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After an international tribunal invalidated Beijing's claims to the South China Sea, Chinese authorities have declared in no uncertain terms that they will be ignoring the ruling.

The Philippines brought the case to arbitration at the Hague, objecting to China's claims to maritime rights in the disputed waters. The tribunal agreed that China had no legal authority to claim the waters, and was infringing on the sovereign rights of the Philippines.

Donald Trump is firing back at Supreme Court Justice Ruth Bader Ginsburg after she made disparaging comments about him in several media interviews. He tweeted late Tuesday that she "has embarrassed all" with her "very dumb" comments about the candidate. Trump ended his tweet with "Her mind is shot - resign!":

Donald Trump wrapped up his public tryout of potential vice presidential candidates in Indiana Tuesday night with Gov. Mike Pence giving the final audition.

The Indiana governor's stock as Trump's possible running mate is believed to be on the rise, with New Jersey Gov. Chris Christie and former House Speaker Newt Gingrich also atop the list. Sources tell NPR the presumptive GOP presidential nominee is close to making a decision, which he's widely expected to announce by Friday.

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The unassuming hero of Jonas Karlsson's clever, Kafkaesque parable is the opposite of a malcontent. Despite scant education, a limited social life, and no prospects for success as it is usually defined, he's that rarity, a most happy fella with an amazing ability to content himself with very little. But one day, returning to his barebones flat from his dead-end, part-time job at a video store, he finds an astronomical bill from an entity called W.R.D. He assumes it's a scam. Actually, it is more sinister-- and it forces him to take a good hard look at his life and values.

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Donald Trump picked a military town — Virginia Beach, Va. — to give a speech Monday on how he would go about overhauling the Department of Veterans Affairs if elected.

He blamed the Obama administration for a string of scandals at the VA during the past two years, and claimed that his rival, Hillary Clinton, has downplayed the problems and won't fix them.

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The season for blueberries used to be short. You'd find fresh berries in the store just during a couple of months in the middle of summer.

Now, though, it's always blueberry season somewhere. Blueberry production is booming. The berries are grown in Florida, North Carolina, New Jersey, Michigan and the Pacific Northwest — not to mention the southern hemisphere.

But in any one location, the season is still short. And this means that workers follow the blueberry harvest, never staying in one place for long.

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States Would Get More Flexibility On 'Essential Benefits' Under Proposal

Dec 16, 2011
Originally published on December 16, 2011 5:46 pm

It may or may not be a punt, but the Obama administration wants to let states play a bigger role in deciding what constitutes an "essential health benefits" package when it comes to health insurance.

The Department of Health and Human Services issued what it called a "bulletin" outlining a policy it hopes to impose. In other words, it's not even yet a formal regulation.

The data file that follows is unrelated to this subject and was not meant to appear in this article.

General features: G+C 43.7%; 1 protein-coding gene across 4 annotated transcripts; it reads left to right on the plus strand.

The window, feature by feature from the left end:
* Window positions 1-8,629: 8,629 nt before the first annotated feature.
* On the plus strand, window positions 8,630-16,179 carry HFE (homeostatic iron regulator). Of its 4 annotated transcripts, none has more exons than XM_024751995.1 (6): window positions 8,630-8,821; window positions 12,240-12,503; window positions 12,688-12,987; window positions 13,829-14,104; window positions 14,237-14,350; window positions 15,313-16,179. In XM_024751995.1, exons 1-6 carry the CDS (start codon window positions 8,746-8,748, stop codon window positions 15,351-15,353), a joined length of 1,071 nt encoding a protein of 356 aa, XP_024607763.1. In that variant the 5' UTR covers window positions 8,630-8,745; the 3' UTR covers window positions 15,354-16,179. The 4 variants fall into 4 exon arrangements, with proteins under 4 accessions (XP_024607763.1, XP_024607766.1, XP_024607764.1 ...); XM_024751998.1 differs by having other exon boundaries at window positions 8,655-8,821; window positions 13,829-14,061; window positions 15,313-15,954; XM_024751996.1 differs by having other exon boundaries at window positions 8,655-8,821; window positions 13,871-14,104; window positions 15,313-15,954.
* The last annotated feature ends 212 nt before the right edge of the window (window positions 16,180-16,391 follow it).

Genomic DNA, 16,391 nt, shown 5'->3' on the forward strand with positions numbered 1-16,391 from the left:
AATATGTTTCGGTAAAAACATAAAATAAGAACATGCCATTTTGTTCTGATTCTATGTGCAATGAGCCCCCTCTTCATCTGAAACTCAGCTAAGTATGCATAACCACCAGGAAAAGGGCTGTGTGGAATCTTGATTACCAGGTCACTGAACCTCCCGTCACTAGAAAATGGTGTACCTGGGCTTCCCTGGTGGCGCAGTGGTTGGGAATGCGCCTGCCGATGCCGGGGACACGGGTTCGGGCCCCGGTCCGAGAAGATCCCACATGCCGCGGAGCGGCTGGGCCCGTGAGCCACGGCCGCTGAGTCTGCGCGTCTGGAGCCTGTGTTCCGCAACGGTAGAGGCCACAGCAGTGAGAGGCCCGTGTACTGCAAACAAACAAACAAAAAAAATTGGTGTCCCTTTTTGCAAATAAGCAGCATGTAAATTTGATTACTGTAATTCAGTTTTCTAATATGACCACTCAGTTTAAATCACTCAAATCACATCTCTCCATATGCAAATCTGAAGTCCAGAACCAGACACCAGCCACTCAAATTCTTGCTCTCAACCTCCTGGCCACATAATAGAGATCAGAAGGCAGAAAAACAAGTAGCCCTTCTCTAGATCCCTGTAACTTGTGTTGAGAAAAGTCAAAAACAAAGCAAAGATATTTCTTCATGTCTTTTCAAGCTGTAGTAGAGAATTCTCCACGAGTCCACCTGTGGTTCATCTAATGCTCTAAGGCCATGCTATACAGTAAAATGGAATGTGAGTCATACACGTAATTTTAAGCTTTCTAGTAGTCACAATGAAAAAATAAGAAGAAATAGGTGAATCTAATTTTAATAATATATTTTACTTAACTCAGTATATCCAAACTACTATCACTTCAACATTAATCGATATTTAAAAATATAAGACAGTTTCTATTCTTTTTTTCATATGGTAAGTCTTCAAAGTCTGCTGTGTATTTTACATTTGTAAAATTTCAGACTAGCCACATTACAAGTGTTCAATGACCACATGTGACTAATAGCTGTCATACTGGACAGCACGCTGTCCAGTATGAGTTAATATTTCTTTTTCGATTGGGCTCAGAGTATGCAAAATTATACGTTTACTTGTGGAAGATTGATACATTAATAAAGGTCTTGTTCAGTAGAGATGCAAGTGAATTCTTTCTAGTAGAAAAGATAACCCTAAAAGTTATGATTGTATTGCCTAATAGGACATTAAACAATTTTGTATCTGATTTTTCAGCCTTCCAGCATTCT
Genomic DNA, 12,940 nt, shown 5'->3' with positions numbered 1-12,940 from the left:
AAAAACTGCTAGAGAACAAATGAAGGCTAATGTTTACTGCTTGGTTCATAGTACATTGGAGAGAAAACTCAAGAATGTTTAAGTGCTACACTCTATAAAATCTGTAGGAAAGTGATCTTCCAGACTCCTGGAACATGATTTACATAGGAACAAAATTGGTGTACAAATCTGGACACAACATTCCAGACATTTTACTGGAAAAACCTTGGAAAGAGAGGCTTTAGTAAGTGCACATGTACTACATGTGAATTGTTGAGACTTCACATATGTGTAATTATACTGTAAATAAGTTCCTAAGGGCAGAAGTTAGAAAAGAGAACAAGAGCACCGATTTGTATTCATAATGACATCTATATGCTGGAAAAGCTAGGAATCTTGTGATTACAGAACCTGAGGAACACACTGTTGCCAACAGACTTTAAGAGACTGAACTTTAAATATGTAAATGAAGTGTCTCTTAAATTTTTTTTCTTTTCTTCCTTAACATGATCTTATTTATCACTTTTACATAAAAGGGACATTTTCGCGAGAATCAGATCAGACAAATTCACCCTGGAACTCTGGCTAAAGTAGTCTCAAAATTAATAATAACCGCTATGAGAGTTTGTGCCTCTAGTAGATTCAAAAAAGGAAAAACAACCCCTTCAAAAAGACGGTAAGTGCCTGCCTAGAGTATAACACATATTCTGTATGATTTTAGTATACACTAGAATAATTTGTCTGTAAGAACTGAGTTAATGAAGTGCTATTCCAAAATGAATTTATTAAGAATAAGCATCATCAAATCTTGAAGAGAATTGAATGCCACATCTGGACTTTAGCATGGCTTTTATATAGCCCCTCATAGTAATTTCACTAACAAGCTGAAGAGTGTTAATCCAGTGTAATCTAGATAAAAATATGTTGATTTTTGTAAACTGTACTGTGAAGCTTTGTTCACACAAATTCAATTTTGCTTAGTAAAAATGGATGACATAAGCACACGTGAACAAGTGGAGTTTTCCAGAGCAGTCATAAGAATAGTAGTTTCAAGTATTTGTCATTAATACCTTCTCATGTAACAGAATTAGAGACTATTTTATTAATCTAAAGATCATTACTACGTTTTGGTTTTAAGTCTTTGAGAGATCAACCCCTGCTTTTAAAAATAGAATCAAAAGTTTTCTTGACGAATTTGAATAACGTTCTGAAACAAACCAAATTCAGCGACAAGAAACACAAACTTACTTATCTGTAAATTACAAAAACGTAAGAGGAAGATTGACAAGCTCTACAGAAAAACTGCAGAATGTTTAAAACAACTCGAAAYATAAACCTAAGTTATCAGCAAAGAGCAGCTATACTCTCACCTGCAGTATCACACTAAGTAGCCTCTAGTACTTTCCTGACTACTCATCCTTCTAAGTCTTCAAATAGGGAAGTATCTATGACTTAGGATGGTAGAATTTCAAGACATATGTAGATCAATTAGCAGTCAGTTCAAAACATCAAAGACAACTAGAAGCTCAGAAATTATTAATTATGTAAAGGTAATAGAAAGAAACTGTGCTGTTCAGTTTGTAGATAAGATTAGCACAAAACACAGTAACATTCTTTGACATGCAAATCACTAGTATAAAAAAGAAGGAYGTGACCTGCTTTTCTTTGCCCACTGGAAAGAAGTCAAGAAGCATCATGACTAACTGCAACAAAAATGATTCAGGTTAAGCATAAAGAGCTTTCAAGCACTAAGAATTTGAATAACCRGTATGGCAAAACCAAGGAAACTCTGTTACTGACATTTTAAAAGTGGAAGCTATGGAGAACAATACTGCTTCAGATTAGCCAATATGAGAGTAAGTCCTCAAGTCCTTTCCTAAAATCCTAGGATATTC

The idea is to give states "more flexibility and freedom" to implement the part of the health law that includes the essential health benefits requirement. Under the proposal, rather than having the federal government set a package of benefits for plans sold to individuals and small businesses, states could match the benefits of specified plans currently available to their residents.

States would choose a "benchmark" plan from one of these groups:

  • The three largest small group plans in the state by enrollment.
  • The three largest health plans available to state employees.
  • The three largest health plans available to federal workers.
  • The largest HMO offered in the state's commercial market.

"This is the latest step we're taking, in partnership with the states, to ensure that all Americans have access to quality, affordable coverage," HHS Secretary Kathleen Sebelius told reporters on a conference call.

The concern with the requirement for essential health benefits comes down to this: One goal of the federal Affordable Care Act is to ensure that insurance be comprehensive enough that people get care they need, but that coverage must remain affordable.

"And we've acknowledged many times, coverage that works in Florida may not work in Nebraska," Sebelius said.

But the proposal, which is open to public comment until the end of January, is already drawing criticism from those who think it goes too far and those who think it doesn't go far enough.

Debra Ness, President of the National Partnership for Women and Families, called the proposal "deeply disappointing" and said it "jeopardizes the promise of health reform for millions of women and families." The partnership is worried that by "failing to provide specific standards on what the maternity coverage required under the law must include, HHS allows plans to continue offering substandard coverage that fails to meet women's needs."

Meanwhile, Utah Sen. Orrin Hatch, the ranking Republican on the Senate Finance Committee and an opponent of the health law, said the proposal will cause premiums to rise.

"The framework proposed by the administration takes away the right of individuals to choose the health care plan that best fits their needs," Hatch said.

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